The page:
As you will have noticed if you watched the video clip, the rain had stopped! In fact, except for the occasional drizzle it was mostly dry for the next four hours – long enough for us to visit the famous pictograph site, search for a second one, and get up our tent and tarp.
First, we paddled up to the imposing rock face pictured below –
While the pictograph site between Murdock and Larus Lakes had been impressive (see here for some pix), this stretch of vertical granite at the east end of Artery Lake has one of the more famous pictograph faces of the entire Canadian Shield. The image above shows two of them side by side; Selwyn Dewdney labelled the one on the left “the Bloodvein shaman” and the one on the right “the Bloodvein bison”.
Appreciating the turn in the weather, we spent some time here taking in the images and trying to figure out what they all meant. Without a doubt, these images had a spiritual significance to those who put them there. Just as clear is that our paddling up to them three hundred years later elevated our canoe trip for a while to another level.
I’ve created an entire post that looks at this Artery Lake rock painting site in much more detail. If you’re interested, just click on the title below –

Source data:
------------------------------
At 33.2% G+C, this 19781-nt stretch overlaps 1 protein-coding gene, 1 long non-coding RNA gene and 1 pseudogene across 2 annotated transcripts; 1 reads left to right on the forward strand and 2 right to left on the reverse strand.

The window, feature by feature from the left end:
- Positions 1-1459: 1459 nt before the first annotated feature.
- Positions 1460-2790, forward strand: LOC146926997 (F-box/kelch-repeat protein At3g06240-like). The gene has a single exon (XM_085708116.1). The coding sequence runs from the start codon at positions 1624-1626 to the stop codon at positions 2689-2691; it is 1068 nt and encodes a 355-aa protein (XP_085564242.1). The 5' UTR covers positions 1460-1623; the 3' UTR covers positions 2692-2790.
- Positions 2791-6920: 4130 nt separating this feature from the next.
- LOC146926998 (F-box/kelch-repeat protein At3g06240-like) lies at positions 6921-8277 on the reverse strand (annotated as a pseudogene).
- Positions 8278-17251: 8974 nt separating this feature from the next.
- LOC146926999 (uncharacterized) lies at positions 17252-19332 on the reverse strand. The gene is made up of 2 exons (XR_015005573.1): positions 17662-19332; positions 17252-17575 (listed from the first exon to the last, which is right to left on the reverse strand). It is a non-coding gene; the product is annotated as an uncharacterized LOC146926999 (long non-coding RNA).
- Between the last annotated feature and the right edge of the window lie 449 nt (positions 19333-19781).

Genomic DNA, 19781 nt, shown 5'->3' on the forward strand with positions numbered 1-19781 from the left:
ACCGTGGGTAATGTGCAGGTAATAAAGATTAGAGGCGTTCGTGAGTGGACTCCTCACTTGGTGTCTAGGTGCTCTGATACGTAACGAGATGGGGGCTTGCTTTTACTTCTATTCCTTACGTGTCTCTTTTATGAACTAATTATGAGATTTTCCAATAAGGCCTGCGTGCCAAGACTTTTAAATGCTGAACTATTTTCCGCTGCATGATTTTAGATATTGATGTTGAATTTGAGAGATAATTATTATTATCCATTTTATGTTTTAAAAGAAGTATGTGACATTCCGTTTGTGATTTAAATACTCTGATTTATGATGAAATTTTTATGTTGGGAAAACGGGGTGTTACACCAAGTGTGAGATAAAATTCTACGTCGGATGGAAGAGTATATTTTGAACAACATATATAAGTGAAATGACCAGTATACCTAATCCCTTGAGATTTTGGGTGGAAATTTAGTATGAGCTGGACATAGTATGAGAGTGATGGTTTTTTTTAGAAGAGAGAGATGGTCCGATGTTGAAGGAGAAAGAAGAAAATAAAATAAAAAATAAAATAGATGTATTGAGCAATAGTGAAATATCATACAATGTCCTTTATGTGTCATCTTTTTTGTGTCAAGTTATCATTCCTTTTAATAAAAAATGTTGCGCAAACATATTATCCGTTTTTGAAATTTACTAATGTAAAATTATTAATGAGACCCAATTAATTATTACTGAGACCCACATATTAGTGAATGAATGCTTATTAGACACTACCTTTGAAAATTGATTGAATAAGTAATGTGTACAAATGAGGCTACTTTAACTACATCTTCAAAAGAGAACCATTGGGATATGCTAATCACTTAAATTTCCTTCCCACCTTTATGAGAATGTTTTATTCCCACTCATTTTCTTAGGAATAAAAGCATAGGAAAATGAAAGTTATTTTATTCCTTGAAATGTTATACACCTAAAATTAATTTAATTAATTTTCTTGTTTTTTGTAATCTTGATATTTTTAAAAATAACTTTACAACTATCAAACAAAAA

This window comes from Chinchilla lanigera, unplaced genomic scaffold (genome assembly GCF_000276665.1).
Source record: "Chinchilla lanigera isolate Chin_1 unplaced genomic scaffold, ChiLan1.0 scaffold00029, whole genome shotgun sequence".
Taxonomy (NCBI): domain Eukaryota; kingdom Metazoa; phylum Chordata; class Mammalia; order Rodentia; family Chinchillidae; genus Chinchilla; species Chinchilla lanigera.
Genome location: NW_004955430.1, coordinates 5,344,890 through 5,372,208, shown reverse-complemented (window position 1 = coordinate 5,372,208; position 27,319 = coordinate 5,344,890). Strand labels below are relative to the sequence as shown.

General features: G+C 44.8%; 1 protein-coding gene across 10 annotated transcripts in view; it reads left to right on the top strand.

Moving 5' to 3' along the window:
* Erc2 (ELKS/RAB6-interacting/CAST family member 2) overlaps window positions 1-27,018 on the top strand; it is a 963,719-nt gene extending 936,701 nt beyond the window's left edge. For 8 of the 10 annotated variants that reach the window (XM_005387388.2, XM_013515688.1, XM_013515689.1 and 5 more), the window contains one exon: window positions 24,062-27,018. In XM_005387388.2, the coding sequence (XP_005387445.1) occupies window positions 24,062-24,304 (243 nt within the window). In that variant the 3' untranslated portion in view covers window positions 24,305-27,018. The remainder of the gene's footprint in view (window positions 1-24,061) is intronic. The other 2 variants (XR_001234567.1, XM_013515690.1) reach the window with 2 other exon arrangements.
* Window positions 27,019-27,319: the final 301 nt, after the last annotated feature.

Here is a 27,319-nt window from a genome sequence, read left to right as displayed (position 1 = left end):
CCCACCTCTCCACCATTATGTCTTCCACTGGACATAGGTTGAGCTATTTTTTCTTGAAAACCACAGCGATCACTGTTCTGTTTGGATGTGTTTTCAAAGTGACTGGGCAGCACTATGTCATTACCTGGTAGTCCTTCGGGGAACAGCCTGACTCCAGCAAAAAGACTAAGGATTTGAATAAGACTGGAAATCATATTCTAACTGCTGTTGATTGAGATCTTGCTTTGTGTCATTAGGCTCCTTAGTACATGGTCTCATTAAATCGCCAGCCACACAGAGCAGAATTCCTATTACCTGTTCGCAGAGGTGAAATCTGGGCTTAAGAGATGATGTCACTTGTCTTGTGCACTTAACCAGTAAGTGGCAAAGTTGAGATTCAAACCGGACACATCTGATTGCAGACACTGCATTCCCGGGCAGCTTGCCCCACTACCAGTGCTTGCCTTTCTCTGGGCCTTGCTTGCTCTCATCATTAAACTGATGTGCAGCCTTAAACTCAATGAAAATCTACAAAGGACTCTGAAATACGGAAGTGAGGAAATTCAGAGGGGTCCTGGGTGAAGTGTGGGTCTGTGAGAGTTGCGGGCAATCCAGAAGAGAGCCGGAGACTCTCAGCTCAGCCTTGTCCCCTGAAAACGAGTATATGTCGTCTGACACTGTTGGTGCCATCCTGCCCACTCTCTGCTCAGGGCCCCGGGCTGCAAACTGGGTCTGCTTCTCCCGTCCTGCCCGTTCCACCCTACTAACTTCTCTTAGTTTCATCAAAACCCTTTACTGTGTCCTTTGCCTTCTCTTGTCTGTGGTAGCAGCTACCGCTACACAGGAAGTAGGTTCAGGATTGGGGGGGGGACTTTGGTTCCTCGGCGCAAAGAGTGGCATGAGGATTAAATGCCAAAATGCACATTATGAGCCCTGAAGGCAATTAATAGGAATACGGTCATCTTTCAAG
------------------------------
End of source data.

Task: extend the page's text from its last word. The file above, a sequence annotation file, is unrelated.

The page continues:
We moved on a half-hour later, heading for the NE arm of Artery Lake and a reported pictograph site there. The pic below was taken from the point on the east side of the narrow entrance to this arm – we had pulled in there to stretch our legs and have a bite to eat.
Up the arm we paddled, not really sure about what we’d find. On the west side of the arm we approached this rock face, thinking that it might be one that would meet a shaman’s requirements for a spirit rock where he might petition the maymaygwayshi (the underwater spirits who made the rock their home) for the medicine or other favour he needed.
There really wasn’t another rock face like this on the west side so we were sure we were heading in the right direction.
As at the main Artery Lake site we had been at a couple of hours before, there was evidence here of the flaking off of the surface rock face. What we didn’t find was evidence of ochre on rock. Perhaps any pictographs that had been here were on those pieces? The fact that someone had chosen this spot to scribble down their “Hey, everybody, Leroy wuz here” notices (I think I am reading the numbers “1973” and “1983”) would seem to be an indication that there was something else here that drew them here – i.e. a pictograph or two.